The FOMP Narrative

I attended a meeting at McCormick Community Centre in early January because  I was interested in finding out more about the Friends of McCormick Park.  I had come to these meetings a few years ago when FOMP began, but fell off going because it was just too difficult to make it at a time when my young kids needed to get to bed.  I still received the email invitations though, and was curious about the first point of the agenda for this particular meeting:  “McCormick Park narrative:  How do we tell the story of FOMP and its initiatives?”

I thought who better to tell the story than the Friends themselves?  I wanted to go to the meeting, record it, and let the members’ conversation reveal the story.

The discussion proved to be a wonderful way to document what the friends of McCormick have done and then to use this narrative or document as a resource for further community action. While the discussion meaders (as discussions do) through different ideas about the park and the history of the park, it clearly shows the passion of our local park group.

(This conversation has been edited and condensed)


The Players

Nicholas Gallant (thoughtful representative of Ana Bailao’s office)
Jennifer Tibbitt (Bank Street gardener, mom)
Heather Maciel (young and friendly Aangen Cafe employee)
Adriana Beemans (new mother, expert grant writer, lives on Gordon Ave.)
Joe Pauker (writer from Middleton Street, father of 2)
Jen Cypher (a spark, a professor who lives on Brock Ave)
Karen Falkenberg (Brock Ave artist, mother, baker, event planner)
Fung Lee (Designer, mother of 2, lives on Dundas, latecomer)
Maria Brum (First timer to a FOMP meeting, but 40 years in the hood, a connection with the past and non-English speaking members of the community)
Jason Bomers (me)


 

Karen:  So, what’s our narrative?

(everyone laughs)

Jen Cypher:  One of the things that concerns me, not in a worried way, but in a way that I want people to be thinking about, is why are we doing this and who is this for?  Is this for us?  Is this for posterity?  And why?  Is it because someone asked us?  Is it because we are we trying to refocus? Or are we trying to look at where we’ve come from.

Jennifer Tibbit:   Are you talking about the narrative?

Jen Cypher:  Yes, I’m talking about producing a kind of narrative about FOMP.

Adriana Beemans:   As someone coming in new to Friends of McCormick Park,  I feel that it would have been helpful to know something about the history, the context, and the culture of the group.  I don’t necessarily mean a mission statement, but a document with a narrative that  gives a sense of what people are walking into.  I also thought it would be helpful to identify, as we get more formalized, the key specific activities that we’re trying to put into place. If we can get a document or conversation about three things what we want to do over the next year, then it’s easier to pull people out to volunteer because you can ask them what initiative they want to be a part of.

Nick:  I think part of the reason I’m interested in doing this is that it’s a chronicle of things past for anybody who’s interested and it also provides that public record.  Public record in the case of groups like this is really important to show partly where you’ve come from, so people can tap in whenever they want to. On the other hand, it also has a dangerous side; if you write too much of the story and people feel like they haven’t experienced that, they may not want to jump into it. What I hope for from this effort is that it’s seen as an open narrative.  While there certainly are things which have happened in the past, what we want is for people to come in and plug into something that is already flowing and they have their resources there to plug into. My key consideration when thinking about this is how can we create it but keep it open and influenceable by multiple parties around the community and in that way, keep it more democratic.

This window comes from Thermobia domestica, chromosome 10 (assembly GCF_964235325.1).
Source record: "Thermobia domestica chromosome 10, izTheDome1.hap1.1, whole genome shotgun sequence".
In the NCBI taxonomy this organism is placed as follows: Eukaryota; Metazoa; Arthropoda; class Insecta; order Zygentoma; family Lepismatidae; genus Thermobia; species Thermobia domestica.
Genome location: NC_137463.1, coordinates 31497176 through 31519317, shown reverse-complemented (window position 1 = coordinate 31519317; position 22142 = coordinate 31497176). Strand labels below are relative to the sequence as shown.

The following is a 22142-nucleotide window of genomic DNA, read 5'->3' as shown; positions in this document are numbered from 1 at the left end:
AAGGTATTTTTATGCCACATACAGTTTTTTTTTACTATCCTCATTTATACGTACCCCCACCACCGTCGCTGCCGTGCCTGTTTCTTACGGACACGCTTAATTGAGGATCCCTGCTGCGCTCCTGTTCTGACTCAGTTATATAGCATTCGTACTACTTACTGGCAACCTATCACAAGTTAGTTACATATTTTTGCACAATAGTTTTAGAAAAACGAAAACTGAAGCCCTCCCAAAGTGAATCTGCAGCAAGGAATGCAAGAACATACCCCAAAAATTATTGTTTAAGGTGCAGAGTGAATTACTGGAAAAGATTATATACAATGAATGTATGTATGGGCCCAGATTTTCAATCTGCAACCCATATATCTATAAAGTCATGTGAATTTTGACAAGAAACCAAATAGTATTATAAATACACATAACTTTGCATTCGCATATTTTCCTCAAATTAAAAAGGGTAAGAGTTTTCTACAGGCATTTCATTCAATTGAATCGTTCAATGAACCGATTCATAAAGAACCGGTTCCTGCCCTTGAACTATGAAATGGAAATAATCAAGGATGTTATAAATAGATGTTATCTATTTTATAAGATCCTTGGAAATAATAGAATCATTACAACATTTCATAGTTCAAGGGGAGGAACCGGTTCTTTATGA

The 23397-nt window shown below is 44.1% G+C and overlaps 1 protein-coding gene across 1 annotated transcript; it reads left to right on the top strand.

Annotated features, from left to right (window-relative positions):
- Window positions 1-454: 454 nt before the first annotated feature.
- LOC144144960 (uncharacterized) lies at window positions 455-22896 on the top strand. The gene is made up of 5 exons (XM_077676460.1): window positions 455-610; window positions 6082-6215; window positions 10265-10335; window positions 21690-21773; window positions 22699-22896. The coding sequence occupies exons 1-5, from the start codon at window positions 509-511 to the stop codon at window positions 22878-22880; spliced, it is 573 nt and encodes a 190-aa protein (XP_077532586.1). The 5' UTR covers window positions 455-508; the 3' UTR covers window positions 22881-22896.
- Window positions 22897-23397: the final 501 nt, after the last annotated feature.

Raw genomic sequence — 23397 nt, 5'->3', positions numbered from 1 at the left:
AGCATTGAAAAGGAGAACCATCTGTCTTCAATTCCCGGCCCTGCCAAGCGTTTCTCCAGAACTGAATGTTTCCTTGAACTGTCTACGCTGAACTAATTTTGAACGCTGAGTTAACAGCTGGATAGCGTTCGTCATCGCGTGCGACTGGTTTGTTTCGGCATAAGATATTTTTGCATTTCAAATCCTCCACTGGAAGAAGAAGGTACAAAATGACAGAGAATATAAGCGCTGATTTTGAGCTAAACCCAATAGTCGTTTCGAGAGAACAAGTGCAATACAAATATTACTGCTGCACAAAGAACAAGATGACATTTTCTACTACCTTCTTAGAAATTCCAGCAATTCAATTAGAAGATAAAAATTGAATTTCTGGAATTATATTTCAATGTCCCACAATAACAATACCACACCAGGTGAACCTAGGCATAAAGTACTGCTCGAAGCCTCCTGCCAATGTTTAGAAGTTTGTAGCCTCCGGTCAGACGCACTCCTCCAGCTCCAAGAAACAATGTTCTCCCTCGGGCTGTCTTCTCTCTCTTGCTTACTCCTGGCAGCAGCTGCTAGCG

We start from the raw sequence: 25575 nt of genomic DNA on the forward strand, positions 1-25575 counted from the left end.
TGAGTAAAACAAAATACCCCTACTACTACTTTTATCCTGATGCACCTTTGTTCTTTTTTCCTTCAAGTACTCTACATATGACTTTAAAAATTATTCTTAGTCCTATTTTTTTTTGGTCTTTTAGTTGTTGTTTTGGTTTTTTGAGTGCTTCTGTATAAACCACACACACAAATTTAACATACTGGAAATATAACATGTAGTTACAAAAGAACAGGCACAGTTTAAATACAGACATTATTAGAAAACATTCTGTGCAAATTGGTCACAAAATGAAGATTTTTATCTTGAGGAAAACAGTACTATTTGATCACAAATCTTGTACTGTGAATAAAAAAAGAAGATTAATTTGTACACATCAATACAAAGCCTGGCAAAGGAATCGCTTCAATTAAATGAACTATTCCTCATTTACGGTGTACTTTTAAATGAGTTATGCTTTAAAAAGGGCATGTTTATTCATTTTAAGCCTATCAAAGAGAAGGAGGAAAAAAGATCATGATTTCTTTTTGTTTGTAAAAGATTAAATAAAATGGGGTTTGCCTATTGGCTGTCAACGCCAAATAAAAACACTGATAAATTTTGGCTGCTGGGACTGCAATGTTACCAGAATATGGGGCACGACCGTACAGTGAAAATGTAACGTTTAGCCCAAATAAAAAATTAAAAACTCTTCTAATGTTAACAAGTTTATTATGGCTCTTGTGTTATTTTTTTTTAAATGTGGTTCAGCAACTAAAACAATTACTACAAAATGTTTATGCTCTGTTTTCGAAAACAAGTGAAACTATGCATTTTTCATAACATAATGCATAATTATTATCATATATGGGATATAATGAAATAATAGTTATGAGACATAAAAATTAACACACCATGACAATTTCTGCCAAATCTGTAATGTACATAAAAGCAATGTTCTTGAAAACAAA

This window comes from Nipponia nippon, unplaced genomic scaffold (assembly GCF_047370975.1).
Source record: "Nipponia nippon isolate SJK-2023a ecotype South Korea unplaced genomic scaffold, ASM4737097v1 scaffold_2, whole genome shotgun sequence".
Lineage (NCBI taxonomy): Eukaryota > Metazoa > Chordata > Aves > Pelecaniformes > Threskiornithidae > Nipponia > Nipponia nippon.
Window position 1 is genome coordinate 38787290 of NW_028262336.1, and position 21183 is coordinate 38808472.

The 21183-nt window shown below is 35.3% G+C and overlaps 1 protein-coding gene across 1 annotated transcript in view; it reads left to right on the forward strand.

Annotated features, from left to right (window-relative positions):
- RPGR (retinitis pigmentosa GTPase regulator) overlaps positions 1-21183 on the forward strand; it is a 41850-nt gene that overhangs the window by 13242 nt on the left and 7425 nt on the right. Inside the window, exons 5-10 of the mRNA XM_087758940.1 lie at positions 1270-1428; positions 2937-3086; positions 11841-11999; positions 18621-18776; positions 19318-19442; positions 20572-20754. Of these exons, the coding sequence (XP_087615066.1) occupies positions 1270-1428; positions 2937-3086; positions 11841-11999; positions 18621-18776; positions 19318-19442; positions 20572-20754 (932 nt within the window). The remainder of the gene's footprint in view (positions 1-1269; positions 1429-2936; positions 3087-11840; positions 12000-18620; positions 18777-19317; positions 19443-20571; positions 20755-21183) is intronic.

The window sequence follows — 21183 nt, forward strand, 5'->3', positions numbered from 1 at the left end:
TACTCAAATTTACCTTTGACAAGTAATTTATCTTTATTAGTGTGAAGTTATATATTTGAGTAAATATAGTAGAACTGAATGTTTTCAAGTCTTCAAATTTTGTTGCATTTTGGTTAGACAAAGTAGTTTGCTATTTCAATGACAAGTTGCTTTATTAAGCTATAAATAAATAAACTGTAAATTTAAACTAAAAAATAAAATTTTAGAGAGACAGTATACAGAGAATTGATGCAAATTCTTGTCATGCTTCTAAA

Jen Cypher:  I think a narrative, especially one that is a multi-voiced one like you are talking about can help us be more transparent too, which is something I’ve always wanted to be here.  It’s difficult because it’s based on a meeting structure and based on actions.  We try to keep the meetings to a minimum and “do stuff.”  It’s harder to be transparent and open and have a record if you’re not keeping one because you’re trying to “do stuff.”  Doing doesn’t necessarily mean you’re going to write down the notes of what you did. So a narrative might help with that.  It would also discourage people from trying to reinvent the wheel by including in the document, for example, a little history about how to conduct a bake sale.

Nick:  That’s another really good point. When people want to look for examples of how to run a great park group, one of the places where they look is the Friends of Dufferin Grove Park.  A lot of we see happening in this community is people asking “How is this different from Dufferin Grove?” That’s one of the things that the Dufferin Grove example did amazingly well.  Just today I pulled information about the grants they got to put in their own community kitchen – the Zamboni Cafe, several years back.  Having those resources readily available at their fingertips can provide a good example for people locally, but also for people around the world.   In our case it’s a new story; we’re working in a different place than the friends of Dufferin Grove in the early 1990s. It’s a very different city now.  I think there is a lot of opportunity to use the narrative as a means to shape city policy.  If we notice certain themes written throughout that policy, and we think “Why does it have to be like that?” it doesn’t.  It doesn’t.  There are avenues to change that. That’s another one of my hopes for our park.